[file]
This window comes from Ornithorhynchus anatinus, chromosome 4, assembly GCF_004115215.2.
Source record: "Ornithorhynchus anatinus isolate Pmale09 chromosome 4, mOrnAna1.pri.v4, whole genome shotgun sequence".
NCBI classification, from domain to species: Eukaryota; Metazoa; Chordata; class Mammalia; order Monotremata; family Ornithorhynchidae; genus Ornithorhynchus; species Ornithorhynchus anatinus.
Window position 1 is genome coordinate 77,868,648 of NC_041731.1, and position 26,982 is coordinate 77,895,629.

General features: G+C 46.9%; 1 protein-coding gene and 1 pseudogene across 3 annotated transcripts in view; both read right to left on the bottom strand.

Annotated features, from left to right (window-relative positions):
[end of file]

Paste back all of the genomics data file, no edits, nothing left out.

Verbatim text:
This window comes from Ornithorhynchus anatinus, chromosome 4, assembly GCF_004115215.2.
Source record: "Ornithorhynchus anatinus isolate Pmale09 chromosome 4, mOrnAna1.pri.v4, whole genome shotgun sequence".
NCBI classification, from domain to species: Eukaryota; Metazoa; Chordata; class Mammalia; order Monotremata; family Ornithorhynchidae; genus Ornithorhynchus; species Ornithorhynchus anatinus.
Window position 1 is genome coordinate 77,868,648 of NC_041731.1, and position 26,982 is coordinate 77,895,629.

General features: G+C 46.9%; 1 protein-coding gene and 1 pseudogene across 3 annotated transcripts in view; both read right to left on the bottom strand.

Annotated features, from left to right (window-relative positions):